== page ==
Congratulations, you now have a new generation 2 VM running DNS on Windows Server 2016 with the same name and IP configuration as the old one. You now want to validate it’s working. To do so on the primary DNS server update the serial number in the start of authority (SOA) tab of the zone properties. I normally use YearMonthDayXX.


This will allow you to check whether the zone transfers to your migrated DNS server work. Normally all is just fine. In case things went horribly wrong you can import the VMs you exported or restore the backups. If your VMs are domain members and as you have reused the VM name, you’ll need to reestablish its domain member ship but that’s easily done.

Now repeat the above process for all the reaming secondary DNS Server and finally for the primary DNS server. Until you’ve done them all.


You do this process for every DNS Server and finally for your primary DNS server. That’s it. You’re in business and you have achieved 2 goals. You’re DNS VMs have been move to generation 2 and are running on a clean install of Windows Server 2016. All this without having to reconfigure DNS zone and transfers and while maintaining your DNS server names and IP addresses. Life is good.

Disk2VHD on a Generation 2 VM results in an unbootable VHDX

Most people who have been in IT for a while will know the Windows  Sysinternals tools and most certainly the small but brilliant Disk2VHD tool we can use for Physical To Virtual (P2V) and Virtual to Virtual (V2V) conversions. It’s free, it’s good and it’s trustworthy as it’s made available by Microsoft.

For legacy systems, whether they are physical  with IDE/SATA/SAS controllers or virtual with an IDE generation 1 VMS thing normally go smooth.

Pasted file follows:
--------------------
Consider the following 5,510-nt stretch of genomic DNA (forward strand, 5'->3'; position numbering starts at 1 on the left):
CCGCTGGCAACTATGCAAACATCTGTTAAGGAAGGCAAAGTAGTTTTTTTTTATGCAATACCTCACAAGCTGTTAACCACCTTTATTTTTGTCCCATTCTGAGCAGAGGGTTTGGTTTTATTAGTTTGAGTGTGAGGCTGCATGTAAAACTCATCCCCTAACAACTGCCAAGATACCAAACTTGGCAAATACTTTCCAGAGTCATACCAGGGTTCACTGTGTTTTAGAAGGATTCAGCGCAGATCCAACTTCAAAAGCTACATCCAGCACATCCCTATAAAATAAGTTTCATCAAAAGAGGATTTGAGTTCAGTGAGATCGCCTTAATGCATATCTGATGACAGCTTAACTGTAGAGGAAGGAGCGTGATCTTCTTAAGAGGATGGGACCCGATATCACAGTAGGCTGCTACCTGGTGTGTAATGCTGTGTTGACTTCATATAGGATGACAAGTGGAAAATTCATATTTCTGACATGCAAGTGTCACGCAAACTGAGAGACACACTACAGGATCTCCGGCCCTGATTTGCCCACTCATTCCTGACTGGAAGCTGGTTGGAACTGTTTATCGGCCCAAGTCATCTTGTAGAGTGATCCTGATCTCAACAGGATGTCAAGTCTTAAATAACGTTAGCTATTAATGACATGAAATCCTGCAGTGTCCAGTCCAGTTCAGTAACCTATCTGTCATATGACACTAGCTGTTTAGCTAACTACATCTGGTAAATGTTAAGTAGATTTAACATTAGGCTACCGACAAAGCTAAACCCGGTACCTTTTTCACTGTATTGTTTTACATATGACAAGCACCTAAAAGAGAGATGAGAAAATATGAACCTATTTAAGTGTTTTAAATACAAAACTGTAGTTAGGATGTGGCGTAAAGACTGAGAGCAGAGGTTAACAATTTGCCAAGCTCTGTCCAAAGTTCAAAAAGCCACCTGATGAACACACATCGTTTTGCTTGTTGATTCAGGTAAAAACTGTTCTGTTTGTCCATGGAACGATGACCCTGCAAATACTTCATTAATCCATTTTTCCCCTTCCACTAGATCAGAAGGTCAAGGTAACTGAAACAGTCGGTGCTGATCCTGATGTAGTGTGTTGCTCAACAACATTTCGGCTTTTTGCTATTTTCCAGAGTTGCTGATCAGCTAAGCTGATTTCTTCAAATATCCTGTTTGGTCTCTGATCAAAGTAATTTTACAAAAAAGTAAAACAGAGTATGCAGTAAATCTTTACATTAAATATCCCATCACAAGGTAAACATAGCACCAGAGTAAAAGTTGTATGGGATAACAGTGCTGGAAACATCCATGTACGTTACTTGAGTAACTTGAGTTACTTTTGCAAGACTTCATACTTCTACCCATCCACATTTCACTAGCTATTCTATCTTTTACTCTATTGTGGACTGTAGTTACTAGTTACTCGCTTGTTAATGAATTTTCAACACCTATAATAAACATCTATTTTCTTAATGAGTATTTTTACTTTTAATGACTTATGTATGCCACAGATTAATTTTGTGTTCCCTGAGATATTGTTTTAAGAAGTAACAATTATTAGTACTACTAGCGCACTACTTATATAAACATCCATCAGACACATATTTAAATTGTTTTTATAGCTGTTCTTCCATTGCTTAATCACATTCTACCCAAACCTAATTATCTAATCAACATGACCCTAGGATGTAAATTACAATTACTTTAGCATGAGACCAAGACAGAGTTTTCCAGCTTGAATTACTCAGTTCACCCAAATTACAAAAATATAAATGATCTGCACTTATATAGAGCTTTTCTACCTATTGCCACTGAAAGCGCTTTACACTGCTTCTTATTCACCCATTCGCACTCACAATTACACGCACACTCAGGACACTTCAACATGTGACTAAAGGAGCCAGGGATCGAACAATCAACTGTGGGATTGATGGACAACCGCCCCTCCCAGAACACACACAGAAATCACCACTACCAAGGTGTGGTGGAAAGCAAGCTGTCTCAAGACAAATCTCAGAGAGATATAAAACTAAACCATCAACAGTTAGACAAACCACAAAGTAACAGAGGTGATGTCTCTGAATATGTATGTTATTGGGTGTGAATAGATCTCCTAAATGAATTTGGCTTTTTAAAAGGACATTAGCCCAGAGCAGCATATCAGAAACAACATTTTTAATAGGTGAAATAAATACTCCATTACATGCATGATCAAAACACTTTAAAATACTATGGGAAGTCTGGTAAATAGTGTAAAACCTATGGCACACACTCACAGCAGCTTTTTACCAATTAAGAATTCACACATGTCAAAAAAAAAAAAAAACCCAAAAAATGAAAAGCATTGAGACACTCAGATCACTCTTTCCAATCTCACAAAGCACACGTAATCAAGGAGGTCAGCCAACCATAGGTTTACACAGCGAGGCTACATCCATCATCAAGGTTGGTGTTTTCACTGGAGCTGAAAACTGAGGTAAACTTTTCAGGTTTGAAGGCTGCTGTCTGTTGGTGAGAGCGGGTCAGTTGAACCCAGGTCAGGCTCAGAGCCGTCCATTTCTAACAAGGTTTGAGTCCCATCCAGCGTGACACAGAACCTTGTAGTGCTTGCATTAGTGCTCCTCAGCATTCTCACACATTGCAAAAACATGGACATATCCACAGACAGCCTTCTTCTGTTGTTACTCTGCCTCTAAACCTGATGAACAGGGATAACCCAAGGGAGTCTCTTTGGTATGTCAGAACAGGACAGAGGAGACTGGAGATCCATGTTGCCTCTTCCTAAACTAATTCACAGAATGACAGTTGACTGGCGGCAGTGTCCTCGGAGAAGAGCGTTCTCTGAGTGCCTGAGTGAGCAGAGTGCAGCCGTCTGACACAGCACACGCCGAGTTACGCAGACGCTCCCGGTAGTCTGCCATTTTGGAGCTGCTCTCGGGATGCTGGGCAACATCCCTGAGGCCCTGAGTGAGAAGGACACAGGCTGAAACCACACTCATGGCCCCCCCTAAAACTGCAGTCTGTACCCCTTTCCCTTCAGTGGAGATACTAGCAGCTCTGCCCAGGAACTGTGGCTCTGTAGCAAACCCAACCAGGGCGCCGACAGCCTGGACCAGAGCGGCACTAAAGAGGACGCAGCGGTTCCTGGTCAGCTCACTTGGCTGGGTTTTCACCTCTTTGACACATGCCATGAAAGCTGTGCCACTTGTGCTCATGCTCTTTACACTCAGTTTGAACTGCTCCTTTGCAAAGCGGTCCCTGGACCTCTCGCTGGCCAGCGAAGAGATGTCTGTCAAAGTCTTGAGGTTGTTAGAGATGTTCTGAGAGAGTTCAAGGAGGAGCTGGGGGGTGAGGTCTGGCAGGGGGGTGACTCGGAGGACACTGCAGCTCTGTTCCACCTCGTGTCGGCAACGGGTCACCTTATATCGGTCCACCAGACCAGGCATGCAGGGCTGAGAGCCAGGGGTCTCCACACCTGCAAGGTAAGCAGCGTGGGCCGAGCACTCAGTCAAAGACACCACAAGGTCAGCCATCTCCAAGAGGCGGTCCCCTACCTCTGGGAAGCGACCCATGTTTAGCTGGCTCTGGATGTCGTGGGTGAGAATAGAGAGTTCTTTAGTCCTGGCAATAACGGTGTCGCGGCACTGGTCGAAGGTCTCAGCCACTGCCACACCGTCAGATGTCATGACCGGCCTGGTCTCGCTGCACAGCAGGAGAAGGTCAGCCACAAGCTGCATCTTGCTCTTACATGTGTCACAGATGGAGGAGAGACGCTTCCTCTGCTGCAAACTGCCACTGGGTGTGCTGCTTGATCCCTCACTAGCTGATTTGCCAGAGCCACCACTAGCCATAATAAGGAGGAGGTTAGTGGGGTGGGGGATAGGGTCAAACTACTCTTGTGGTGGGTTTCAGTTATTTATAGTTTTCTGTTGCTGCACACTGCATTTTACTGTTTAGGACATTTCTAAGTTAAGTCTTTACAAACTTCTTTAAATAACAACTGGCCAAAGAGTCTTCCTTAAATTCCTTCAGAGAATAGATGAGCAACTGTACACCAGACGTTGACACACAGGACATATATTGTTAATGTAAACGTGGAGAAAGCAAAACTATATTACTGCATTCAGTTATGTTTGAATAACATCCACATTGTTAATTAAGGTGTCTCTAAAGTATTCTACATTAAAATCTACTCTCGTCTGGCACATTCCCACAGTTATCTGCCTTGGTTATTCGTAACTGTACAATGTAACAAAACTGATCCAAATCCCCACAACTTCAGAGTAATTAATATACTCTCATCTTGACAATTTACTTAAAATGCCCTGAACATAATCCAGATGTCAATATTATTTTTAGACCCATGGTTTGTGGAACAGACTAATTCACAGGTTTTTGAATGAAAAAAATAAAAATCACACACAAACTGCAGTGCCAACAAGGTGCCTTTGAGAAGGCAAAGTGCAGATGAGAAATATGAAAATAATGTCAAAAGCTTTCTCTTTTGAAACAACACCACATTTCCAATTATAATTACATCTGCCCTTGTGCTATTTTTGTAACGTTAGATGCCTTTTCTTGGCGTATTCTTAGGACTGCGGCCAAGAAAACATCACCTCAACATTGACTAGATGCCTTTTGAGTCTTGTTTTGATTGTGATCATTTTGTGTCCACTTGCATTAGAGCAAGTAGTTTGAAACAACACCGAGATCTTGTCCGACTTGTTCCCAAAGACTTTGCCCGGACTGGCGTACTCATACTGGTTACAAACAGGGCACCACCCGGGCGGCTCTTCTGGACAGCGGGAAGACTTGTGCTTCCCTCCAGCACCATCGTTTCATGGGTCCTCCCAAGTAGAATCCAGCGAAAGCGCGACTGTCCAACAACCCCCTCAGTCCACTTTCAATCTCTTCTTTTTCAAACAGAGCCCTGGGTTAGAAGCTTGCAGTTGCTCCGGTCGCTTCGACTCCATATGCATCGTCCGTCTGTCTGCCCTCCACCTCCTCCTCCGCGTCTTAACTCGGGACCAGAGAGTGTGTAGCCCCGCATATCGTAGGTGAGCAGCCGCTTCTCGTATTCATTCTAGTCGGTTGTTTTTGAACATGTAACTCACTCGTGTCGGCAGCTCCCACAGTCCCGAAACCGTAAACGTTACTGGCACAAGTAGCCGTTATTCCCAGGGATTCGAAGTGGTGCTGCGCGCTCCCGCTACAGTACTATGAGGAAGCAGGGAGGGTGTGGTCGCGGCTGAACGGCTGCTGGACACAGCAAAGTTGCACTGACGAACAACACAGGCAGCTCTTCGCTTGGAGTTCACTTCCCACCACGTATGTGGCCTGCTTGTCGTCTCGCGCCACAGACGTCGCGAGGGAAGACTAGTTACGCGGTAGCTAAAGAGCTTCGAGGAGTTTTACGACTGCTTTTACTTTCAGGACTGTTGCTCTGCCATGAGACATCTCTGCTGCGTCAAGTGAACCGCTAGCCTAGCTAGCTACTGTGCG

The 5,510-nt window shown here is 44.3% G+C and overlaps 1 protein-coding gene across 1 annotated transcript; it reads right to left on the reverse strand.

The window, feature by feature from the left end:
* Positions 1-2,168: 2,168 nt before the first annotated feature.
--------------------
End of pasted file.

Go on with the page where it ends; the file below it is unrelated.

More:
But sometimes you have hiccups. One of those is when you do a V2V of a generation 2 virtual machine using Disk2VHD. It’s a small issue, when you create a new generation 2 VM and point it to the OS vhdx it just won’t boot. That’s pretty annoying.


Why do a V2V in such a case you might ask. Well, sometimes is the only or fasted way to get out of pickle with a ton of phantom, non-removable checkpoints you’ve gotten yourself into.

But back to the real subject, how to fix this. What we need to do is repair the boot partition. Well recreate it actually as when you look at it after the conversion you’ll notice is RAW. That’s no good. So let’s walk through how to fix a vdhx that your created from a source generation 2 Hyper-V vm via Disk2VHD.

First of all create a new generation 2 VM that we’ll use with our new VHDX we created using Disk2VHD. Don’t create a new vdhx but select to use an existing one and point it to the one we just created with Disk2VHD. Rename it if needed to something more suitable.

Don’t boot the VM but add a DVD and attach the Windows Server ISO of the version your vhdx contains to the DVD.


Move the DVD to the top of the boot order I firmware.


The VM will boot to the DVD when you hit a key.

Select your language and keyboard layoout when asked and the don’t install or upgrade the OS but boot










Type diskpart and  list the disks. Select the disk we need (the OS disk, the only one here) and list the volumes. You can see that volume 3 off 99MB is RAW. That’s not supposed to be that way. So let’s fix this by creating boot loader directory structure, repair the boot record by creating the boot sector & copy the needed boot files into it.


select volume 3

assign drive letter L:


That’s it we can now us that 99MB volume to make our disk bootable to windows again.  Type Exit to leave diskpart.


So now we have a formatted boot partition we can create the need folder structure and fix the boot record and configure our UEFI bootloader

Switch to the L: volume

create efi\microsoft\boot folder structure for the bootloader as show below with the md command(make directory)

Type: bootrec /fixboot to create the bootrecord

Type: bcdboot C:\Windows  /l en-us /s l: /f ALL

This creates the BCD store & copies the boot files from the windows system directory


Just click Continue to exit and continue to Windows Server 2012R2


.. and voila, your new VM has now booted.


Now it’s a matter of cleaning up the remnants of the original VMs hardware such as the NIC and maybe some other devices. The NIC is very important as it will have any static TCP/IP configuration you might want to assign tied to it which mean you can’t reuse it for your new VM. So, the 1st thing to do is uninstall the old network adapters from device managers, you’ll see them when you select “show hidden devices” in the view menu.

Good luck!